The other woes of minimum wage

September 22, 2013 § Leave a comment

When opponents of the current minimum wage complain that it is too low, then show examples of fast food joints which pay above the state minimum wage, in an attempt to prove that fast food businesses can afford or bear to pay more than the mandate, it tickles me.

Why this tickles me is that this only exemplifies the central point for the opposition to minimum wages: freedom.

First, how can a third party, in this case, decide what is fair and not? (Of course a judge and/or jury is the third party in a normal case but this isn’t a case of committing fraud, breaking a contract, etc., whereby a third party can rule on fairness.) If two parties agree to something, the parties obviously find the exchange beneficial to their interests, needs, etc. If I buy a single apple for $5, who is to decide if the price is unfair? More important, who is–and what gives them the authority?–to prohibit the sale of such apples for $5 a pop? (we know the answer to this) In a free society, if I value the apple at such a price, I should be allowed to purchase it.

Second, we must remember that wages are a price for labor. One is paid $10/hr for his labor. Like the apple example, if two parties agree to something, who is to prohibits such an exchange?

People oppose the rise of minimum wage a few reasons: for economic reasons (yet still support the minimum wage), and those who oppose any price control, like the minimum wage (this can be for moral reasons and will be explained further below).

If one believes in freedom, one believes people should be free to make their own decisions. This includes the freedom to accept a price for your labor (again, wages), to deny a price and to offer a price. To oppose it for economic reasons, while supporting a minimum wage in general, isn’t a strong enough argument against it, I think.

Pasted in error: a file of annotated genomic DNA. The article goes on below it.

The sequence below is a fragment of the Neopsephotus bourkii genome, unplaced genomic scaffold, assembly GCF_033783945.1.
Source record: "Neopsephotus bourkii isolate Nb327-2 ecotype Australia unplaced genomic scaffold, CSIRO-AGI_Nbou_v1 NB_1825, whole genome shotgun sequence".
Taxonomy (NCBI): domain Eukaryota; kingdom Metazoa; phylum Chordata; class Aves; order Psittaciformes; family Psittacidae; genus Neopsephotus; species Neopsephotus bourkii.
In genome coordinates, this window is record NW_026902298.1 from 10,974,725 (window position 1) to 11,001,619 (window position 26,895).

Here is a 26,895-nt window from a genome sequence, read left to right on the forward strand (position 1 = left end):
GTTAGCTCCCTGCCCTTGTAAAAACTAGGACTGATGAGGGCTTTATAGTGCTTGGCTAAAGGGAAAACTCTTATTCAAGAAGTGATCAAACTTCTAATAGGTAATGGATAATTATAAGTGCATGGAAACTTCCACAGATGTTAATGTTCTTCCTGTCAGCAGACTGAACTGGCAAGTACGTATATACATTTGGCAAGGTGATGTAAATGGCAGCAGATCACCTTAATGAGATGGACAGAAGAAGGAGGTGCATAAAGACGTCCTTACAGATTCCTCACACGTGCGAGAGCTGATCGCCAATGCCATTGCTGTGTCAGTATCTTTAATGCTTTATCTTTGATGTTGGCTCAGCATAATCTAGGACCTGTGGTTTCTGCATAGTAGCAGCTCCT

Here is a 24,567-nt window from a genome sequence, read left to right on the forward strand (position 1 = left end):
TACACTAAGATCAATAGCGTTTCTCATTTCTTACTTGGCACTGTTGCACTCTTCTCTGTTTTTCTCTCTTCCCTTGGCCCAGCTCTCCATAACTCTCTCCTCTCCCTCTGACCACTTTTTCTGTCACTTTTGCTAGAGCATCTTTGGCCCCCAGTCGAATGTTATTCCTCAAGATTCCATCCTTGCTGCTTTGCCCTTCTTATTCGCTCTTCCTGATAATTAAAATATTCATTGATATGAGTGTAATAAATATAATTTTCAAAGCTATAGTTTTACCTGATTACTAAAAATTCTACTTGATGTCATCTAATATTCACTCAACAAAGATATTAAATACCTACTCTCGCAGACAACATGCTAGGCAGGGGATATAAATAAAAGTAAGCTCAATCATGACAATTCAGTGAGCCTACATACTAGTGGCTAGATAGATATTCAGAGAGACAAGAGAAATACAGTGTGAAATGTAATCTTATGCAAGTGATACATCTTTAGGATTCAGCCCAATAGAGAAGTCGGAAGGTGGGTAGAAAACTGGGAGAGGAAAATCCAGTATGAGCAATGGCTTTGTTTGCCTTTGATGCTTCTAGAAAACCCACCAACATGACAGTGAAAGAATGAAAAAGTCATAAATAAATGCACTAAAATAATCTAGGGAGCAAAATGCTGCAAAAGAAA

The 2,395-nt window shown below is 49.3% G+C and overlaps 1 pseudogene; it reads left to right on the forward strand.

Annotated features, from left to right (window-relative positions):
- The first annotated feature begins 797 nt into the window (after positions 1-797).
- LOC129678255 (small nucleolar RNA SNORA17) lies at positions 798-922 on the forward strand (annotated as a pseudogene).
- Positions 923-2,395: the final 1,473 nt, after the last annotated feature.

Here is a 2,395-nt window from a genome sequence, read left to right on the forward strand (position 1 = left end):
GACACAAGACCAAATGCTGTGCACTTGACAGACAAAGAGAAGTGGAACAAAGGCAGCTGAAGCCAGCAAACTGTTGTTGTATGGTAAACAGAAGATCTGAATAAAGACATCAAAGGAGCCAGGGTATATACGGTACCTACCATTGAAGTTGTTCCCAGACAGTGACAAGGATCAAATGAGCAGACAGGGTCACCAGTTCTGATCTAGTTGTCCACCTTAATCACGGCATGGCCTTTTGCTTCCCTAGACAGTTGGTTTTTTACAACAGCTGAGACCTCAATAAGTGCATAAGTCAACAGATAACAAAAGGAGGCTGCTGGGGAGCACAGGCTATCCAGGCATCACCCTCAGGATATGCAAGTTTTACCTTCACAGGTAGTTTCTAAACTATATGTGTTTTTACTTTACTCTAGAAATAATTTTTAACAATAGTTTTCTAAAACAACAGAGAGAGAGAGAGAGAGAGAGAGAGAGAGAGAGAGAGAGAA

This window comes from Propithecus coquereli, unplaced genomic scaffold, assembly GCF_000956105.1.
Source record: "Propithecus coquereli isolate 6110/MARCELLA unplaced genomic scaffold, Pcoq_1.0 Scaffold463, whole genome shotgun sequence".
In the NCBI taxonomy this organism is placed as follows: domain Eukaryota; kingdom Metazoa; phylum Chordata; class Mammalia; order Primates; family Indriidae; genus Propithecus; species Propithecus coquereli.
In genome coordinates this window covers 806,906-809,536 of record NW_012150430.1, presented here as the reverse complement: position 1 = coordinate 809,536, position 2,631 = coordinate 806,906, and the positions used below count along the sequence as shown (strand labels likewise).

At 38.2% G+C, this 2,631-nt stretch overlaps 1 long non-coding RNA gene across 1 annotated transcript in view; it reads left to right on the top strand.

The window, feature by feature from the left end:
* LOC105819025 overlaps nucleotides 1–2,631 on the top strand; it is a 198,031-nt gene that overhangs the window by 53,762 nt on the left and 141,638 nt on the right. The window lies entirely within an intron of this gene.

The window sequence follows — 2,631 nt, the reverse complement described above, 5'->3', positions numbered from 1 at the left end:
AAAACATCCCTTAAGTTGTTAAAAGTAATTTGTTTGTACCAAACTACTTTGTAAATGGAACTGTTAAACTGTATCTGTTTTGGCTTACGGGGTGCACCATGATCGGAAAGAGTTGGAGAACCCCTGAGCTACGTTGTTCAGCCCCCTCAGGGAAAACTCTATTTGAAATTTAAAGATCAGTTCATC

But for economic reasons, let us say, for example, Store A pays their employees $10 and Store B pays $8. And the people (that is, society) demand action (that is, uses the government to force Store B) for higher wages and use Store A as an example of Stores capability to pay higher wages. Now owners of Store B are forced to increase wages then as a result pass on this new cost to consumers; now candy, chips and toilet paper prices raise 20%. Likely, consumers will notice this and take their business elsewhere, like maybe Store A, to buy their candy and so forth. As a result Store B loses business, closes shop and consumers lose out on choice, variety and a central tenet of the free market: competition.

(Another and the usually the main, economic explanation for opposing the minimum wage is the negative effect it has on low-skilled workers, the very group the minimum wage is intended to help. Laborers willing to accept (or skills are worth less) less than the minimum wage are blocked out of employment. More on this reasoning here.)

For moral reasons, Store B is closes due to the use of force. They were forced to buy a service (labor) for a price which they didn’t agree to. It is like me being forced (by the government, of course, because stores can’t force you to make purchases) to buy a football for $100.

Some day this is an exaggeration–a lionization of the situation. But I dare the person to start a business and pay his employees less than the law mandates.

Despite the minimum wage laws, workers are still not paid a fair, living wage, and certainly without them, would be paid pennies an hour and resort to cannibalism, so the story goes. The result of abolishing the minimum wage, and all price controls, is for another post. Like all things, though, a repeal of government intervention doesn’t mean the end of the world.

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